Introduced plants that are adapted to sunny disturbed in environments have a massive amount more energy to put into reproduction, evolutionary adaptation to new sites, and competition with other plants than native plants that use much of their energy defending against their normal compliment of predators, PLUS habitat destruction, PLUS insects, animals (like slugs), and diseases that have been introduced at a phenomenal rate by planes, trains, and automobiles. I cried when I drove through Ontario when I saw the (unplanted…the plant IS invasive) fields of dandelion as far as the eye could see, knowing the displacement and loss of opportunity for native plants and every animal that depends upon them. This is part of Anthropocene extinction, because we don’t pause to learn more than memes on Facebook. For a real eye opener and a different opinion on why native plants are important, and a mown lawn without further spread of dandelions, clovers, and other pollinator diverting plants (that means in addition to the problems native plants have, their pollinators are drawn away, reducing their opportunity to reproduce at all). We desperately need people like Heather Holm, and people who understand how to heal these wastelands, and who can push back against things that seem like a great idea on the surface but that are long-term ecologically destructive. Other good sources to understand these concepts are, Dr. Douglas Tallamy whose elegant research has demonstrated that 96% of songbirds depend on the thousands of species of lepidopterans eating leaves of native plants that serve as protein rich food for baby birds…a chickadee pair needs 7-9,000 caterpillars to raise a clutch of eggs. So have your honey at the cost of the birds, amphibians, and other creatures that need a diverse ecology of plants for food, shelter, nesting materials etc. I will be in my garden fitting in as many kinds and types of native plants as possible, and making room for them by removing the most invasive species, of which dandelion is one.
The thing is, honey bees do as well if not better among our native plants, so it is not an “either/or” proposition. We just have to get rid of our romantic attachment to blowing dandelions around and try asters and goldenrod instead. Native peoples referred to these and other introduced weedy plants as “the white man’s footprint”, because they understood very well the changes they saw in their food supply. Look into the “half-earth” propositions of E.O. Wilson, whose audiobook on the subject is available free on line, and hopefully more people will “get it” and we can all work together in our back yards to protect the biodiversity of the planet. Also look at the families of introduced dandelion “look-alikes” (Hieracium, Crepis, Sonchus, etc.) and how each is also dominating ground. Pandoras box was full of invasive plants. It is going to be very, very costly to fix the promotion of these few plants over the native plants on which our ecology is founded…the large dandelions I am finding on my property adapted to shade make me wonder what the next few hundred years will look like if we only look to our sweet tooth for answers. I know this is also being promoted to reduce herbicide use, so know that the only way to deal with them, in my book, is to prevent flowering by hand and dig them out. The more there are the less time I have to try to save many native species from losing their habitat. So growing natives is less likely to piss off your neighbors, both those with grass (would that we had local sources of native grass seed and small native plant mixes), and those with relatively intact land of native plants. It is not necessary to be a purist…all native plants, zero introduced plants, but to pay attention to those plants that aggressively dominate the landscape…and Ontario has a problem.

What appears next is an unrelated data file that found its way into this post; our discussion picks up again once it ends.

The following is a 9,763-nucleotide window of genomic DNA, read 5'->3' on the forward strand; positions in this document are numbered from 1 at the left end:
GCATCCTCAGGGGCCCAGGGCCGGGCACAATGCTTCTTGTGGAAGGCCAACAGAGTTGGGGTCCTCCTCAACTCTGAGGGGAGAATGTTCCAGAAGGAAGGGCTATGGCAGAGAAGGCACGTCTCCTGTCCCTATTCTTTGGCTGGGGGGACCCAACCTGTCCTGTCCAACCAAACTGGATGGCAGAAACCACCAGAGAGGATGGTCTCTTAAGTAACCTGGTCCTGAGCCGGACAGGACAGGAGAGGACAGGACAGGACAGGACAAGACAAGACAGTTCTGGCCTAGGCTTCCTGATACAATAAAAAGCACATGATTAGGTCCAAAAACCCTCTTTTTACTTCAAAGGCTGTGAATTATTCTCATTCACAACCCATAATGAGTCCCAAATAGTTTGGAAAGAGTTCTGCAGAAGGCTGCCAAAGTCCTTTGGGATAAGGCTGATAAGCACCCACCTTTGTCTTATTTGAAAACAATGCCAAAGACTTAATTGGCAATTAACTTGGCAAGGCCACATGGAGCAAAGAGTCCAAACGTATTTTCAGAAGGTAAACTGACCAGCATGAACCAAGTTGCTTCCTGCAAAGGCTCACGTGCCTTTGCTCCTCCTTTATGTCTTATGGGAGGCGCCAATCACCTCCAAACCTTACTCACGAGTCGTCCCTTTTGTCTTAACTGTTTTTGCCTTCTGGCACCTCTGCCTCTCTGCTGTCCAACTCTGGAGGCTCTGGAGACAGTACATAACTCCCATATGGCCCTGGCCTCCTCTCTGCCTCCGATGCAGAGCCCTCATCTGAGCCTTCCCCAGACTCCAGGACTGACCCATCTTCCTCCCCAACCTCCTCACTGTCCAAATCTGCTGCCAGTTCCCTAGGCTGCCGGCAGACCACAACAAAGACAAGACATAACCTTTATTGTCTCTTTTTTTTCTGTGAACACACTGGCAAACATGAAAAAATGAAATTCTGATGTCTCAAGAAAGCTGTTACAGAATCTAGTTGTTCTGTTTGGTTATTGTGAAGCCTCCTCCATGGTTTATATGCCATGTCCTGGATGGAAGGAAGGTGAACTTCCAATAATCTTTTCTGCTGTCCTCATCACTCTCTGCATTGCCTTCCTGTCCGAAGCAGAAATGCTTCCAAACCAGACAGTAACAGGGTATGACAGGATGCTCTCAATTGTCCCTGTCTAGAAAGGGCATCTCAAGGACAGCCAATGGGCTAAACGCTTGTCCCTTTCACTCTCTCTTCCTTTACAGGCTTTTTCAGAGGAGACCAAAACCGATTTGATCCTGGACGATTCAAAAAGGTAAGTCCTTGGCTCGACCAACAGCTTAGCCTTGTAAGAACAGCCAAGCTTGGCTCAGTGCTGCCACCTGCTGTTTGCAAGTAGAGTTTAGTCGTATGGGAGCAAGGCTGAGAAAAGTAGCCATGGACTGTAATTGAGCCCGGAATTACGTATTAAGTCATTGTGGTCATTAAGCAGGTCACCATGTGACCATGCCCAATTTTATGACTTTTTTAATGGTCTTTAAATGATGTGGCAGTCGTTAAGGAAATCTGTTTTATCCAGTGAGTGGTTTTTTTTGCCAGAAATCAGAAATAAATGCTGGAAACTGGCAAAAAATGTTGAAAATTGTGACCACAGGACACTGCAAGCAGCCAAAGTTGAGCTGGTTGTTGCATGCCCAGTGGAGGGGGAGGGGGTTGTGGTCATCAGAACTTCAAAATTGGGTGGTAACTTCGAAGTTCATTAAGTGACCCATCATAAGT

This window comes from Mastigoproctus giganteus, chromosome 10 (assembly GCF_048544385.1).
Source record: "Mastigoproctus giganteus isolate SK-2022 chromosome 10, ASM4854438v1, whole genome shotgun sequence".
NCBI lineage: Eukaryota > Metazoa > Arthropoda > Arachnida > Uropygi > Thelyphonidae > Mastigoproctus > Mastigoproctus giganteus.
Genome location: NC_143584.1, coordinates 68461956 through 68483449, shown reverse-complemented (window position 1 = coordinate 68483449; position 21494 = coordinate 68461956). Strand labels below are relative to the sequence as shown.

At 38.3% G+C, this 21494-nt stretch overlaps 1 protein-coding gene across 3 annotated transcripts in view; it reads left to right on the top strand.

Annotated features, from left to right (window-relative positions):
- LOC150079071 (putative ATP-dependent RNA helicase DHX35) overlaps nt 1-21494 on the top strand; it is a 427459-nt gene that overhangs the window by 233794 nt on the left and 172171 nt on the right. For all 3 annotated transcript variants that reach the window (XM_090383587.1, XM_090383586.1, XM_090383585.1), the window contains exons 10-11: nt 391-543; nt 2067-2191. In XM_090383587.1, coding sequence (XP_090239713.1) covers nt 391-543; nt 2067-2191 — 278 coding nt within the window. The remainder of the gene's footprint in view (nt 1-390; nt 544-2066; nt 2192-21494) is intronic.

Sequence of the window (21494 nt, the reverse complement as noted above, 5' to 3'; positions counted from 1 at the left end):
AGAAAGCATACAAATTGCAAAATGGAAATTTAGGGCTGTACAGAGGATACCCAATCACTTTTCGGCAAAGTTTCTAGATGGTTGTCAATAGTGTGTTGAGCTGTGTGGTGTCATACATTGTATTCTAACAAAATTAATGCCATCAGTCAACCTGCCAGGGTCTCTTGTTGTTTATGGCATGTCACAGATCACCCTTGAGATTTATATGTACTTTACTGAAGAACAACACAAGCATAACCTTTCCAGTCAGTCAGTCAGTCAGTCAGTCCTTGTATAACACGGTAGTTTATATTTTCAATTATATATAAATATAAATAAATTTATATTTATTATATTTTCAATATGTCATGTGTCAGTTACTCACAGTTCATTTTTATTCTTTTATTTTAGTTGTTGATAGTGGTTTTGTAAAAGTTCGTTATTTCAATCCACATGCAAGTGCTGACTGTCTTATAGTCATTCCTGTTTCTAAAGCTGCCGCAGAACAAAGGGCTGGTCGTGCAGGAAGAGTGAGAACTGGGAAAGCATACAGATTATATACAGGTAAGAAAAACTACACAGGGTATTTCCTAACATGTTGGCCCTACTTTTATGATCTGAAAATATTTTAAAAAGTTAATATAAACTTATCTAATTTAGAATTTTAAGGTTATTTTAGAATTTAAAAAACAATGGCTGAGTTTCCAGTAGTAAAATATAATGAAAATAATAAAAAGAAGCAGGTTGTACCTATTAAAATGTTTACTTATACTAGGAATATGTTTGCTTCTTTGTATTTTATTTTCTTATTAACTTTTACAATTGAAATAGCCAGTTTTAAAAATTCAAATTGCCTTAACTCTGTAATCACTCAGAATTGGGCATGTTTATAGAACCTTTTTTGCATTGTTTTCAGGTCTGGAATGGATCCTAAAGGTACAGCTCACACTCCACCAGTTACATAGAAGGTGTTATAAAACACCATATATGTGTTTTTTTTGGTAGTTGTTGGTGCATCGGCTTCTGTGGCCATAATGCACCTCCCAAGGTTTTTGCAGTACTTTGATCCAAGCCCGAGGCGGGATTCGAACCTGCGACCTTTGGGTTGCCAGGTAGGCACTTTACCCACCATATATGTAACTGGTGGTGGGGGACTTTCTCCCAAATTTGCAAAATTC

Here in Virginia wildflowers are very hard to establish. The deer prefer the native plants so they eat them as fast as they grow. We finally have profusions of resistant flowers. Mountain Mint is very successful in our rocky clay soil. It attracts pollinators like nothing I’ve ever seen! Of course, in the summer, swallowtail butterflies love zinnias and deer don’t eat them. So be very selective in planting or seeding your natives to avoid wasting time and money.
This is true…I always say “if you plant it they will come.” Why? Because that is like putting eclairs out back in some place with a starving human population. Yes, a diversity of native plants is hard to grow, and they have to be both protected from native predators until of substantial numbers and sizes to support those animals. If you are growing native plants in a sea of lawns, that will happen. The deer issue is further complicated by lack of predation keeping numbers in check enough that they also contribute to the problem of native plant depauperation…because, like an American child turning their nose up at sushi, they don’t eat non-native plants by nature…and instead eat what is left of the native plants, making more room for the uneaten introduced species. It is super that you are looking for native species that work to add to your yard…it is often not easy, but what you are seeing is an indication of the magnitude of the problem. Consider fencing a small area so you can get some native plants to maturity and fruiting stage…I can guarantee the bird life will knock your socks off (30 years into the shift to native plants, and delighted by crops of baby birds we never saw when we started the current garden/native land stewardship effort. No form of gardening has ever been both so frustrating, and DEEPLY rewarding. I can’t recommend it more highly…we get satisfaction with the things we put our own real effort into, not buying hyper genetically modified solutions in plastic bags and pots.
Many thanks for your inspiration Edith; especially the link to your very informative personal experience with creating a wildflower meadow. I may have to let Hubby keep his tractor after all LOL!
What are the purple flowers in the last picture?
Looks like clover…
definitely not clover maybe purple creeping thyme
Thyme, very hardy, drought tolerant & spreads more each year. Hardy in zone 3.
Thank you for today’s post.